Subject: Shellac; Also, Airtightness of Materials
Unfortunately, some porous cloth does not show tiny holes when held up to
the light. Not only that, some cloth looks fine and is tight, for a month
or so after application, then begins to leak!!! I assume that this is
due to the cloth being stretched over the boards, thus straining the
low-grade rubber to the point of microscopic breakage. This is
particularly exasperating, although usually the defect can be found right
The only reliable test I know is to glue the material to an airtight
structure, then test under pressure. A bellows or pneumatic should be
simply impossible to collapse without damage, if its outlet is plugged. If
it slowly or rapidly closes, something is wrong.
This reminds me of another subtlety in the world of airtightness:
When doing museum work several years ago on a "carte blanche" basis, in the
pursuit of perfection I decided to perform suction tests on the shellac
membrane with which manufacturers sealed wood in the old days; for example,
valve wells, manifolds, etc. In almost all cases, I found it highly
It quickly became apparent that in many cases, all manifolds and borings in
wooden chests needed to be filled to the top with shellac, then drained, as
most player action manufacturers did. (I disliked using other sealants,
for reasons of authenticity and -- because I had seen how previous
applications of lacquer, etc., by other restorers, simply sat on the
surface of the old shellac and did not bond to it.)
I first made a test block, by drilling a large hole in wood and covering it
with a carefully glued pump-cloth patch. I then applied mouth suction to
an outlet I had provided, through a rubber tube. Compared to the suction I
could achieve by pinching the tube, that achievable in communication with
the wood block was negligible.
Next, using a can of shellac (3 lb. cut) from the store, I filled and
drained the chamber in my wood block, and allowed it to dry thoroughly.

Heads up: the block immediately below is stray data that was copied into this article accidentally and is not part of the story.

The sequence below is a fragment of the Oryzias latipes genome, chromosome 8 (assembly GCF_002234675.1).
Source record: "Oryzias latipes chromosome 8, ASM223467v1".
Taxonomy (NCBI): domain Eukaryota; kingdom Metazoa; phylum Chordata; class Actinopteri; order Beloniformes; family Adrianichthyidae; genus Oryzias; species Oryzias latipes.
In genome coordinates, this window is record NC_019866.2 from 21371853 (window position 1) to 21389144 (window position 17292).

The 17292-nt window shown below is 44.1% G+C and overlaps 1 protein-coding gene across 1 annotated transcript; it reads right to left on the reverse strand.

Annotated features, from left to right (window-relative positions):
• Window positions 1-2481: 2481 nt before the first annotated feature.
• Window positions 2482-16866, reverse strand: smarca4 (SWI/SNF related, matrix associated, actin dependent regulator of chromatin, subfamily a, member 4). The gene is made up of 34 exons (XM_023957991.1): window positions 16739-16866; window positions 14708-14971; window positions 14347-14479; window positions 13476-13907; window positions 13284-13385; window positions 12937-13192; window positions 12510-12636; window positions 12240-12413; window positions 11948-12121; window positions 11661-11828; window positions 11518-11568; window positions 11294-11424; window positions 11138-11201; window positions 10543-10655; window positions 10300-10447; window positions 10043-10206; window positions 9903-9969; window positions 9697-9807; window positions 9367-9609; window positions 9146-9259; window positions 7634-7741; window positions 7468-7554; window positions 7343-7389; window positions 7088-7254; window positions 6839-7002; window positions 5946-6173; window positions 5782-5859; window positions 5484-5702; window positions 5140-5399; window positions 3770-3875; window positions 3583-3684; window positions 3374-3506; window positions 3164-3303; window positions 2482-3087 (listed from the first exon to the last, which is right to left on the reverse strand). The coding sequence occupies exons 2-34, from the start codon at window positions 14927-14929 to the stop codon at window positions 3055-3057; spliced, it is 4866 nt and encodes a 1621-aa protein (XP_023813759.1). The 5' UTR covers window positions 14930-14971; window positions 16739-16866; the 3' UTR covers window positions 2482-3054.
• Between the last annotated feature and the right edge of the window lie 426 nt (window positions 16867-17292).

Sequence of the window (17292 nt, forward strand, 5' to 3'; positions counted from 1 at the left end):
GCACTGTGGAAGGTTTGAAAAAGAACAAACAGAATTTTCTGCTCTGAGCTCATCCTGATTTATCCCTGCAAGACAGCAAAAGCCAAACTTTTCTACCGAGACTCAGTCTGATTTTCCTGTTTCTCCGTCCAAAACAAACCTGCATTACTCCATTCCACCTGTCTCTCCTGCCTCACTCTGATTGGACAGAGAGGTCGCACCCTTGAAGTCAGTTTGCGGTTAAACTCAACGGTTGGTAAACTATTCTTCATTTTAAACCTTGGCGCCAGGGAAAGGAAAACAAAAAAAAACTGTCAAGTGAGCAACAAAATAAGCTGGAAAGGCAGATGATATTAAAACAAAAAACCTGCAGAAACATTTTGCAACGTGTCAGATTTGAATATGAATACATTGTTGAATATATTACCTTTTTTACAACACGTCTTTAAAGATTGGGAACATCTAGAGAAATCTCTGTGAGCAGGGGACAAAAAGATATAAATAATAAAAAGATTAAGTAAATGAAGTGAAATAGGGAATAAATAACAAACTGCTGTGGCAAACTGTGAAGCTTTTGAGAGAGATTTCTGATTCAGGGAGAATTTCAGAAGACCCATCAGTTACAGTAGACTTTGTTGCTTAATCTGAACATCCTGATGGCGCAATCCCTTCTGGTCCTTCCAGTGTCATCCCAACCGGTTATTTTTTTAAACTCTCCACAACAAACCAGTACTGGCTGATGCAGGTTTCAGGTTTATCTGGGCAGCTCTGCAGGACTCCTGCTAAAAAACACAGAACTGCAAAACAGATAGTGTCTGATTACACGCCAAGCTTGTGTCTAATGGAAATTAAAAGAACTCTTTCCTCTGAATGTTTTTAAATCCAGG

Compared to the pinched tube, it still was not airtight! Finally, a third
application of shellac rendered it "fairly" airtight.
I was very displeased with these results, so I contacted a chemist at the
William Zinsser Co., makers and suppliers of shellac. He urged me to make
my own shellac from flakes (which they sell) and denatured alcohol.
After doing so I repeated my test. A single application of this homemade
shellac produced 100% airtightness. I remember showing this to another
well-known restorer at the time, who was amazed at the difference.
The reason is that shellac at stores is usually simply too old to produce
optimal results. It must be made reasonably fresh.
I have chambers in wood I sealed in this way in 1980, and the shellac looks
as good and is as airtight as it was then.
Although it obviously does not last forever, I still believe that, for most
restoration work, flake shellac, preferably orange (for the outside of most
striking pneumatic boards I use white shellac, identical to that used on
most originally), is the ideal sealant for wood. It marries perfectly to
original shellac and remelts it slightly. It is bound to have a
satisfactory life span (outlasting cloth and leather, etc.) and that is
good enough. Shellac remains slightly elastic for many years, thus it will
not crack away from its moorings. It also sticks well to metal. (For new
work, I see no reason why other, modern sealants would not work as well or
Shellac is highly unsatisfactory as an adhesive or filler unless specially
prepared. Just burning off the alcohol does not make a good filler or
adhesive product. If all surfaces are clean, high quality shellac can be
used thick, as with "pad cement" used on woodwind instruments. For certain
player work, such as cementing in brass or nickel-plated brass nipples, I
recommend an amber-colored product called "3M-847," which is flexible,
sandable, quick setting and looks and behaves precisely like thick shellac,
only better. I have used this for over a decade and therefore have some
experience with its behavior over time, etc.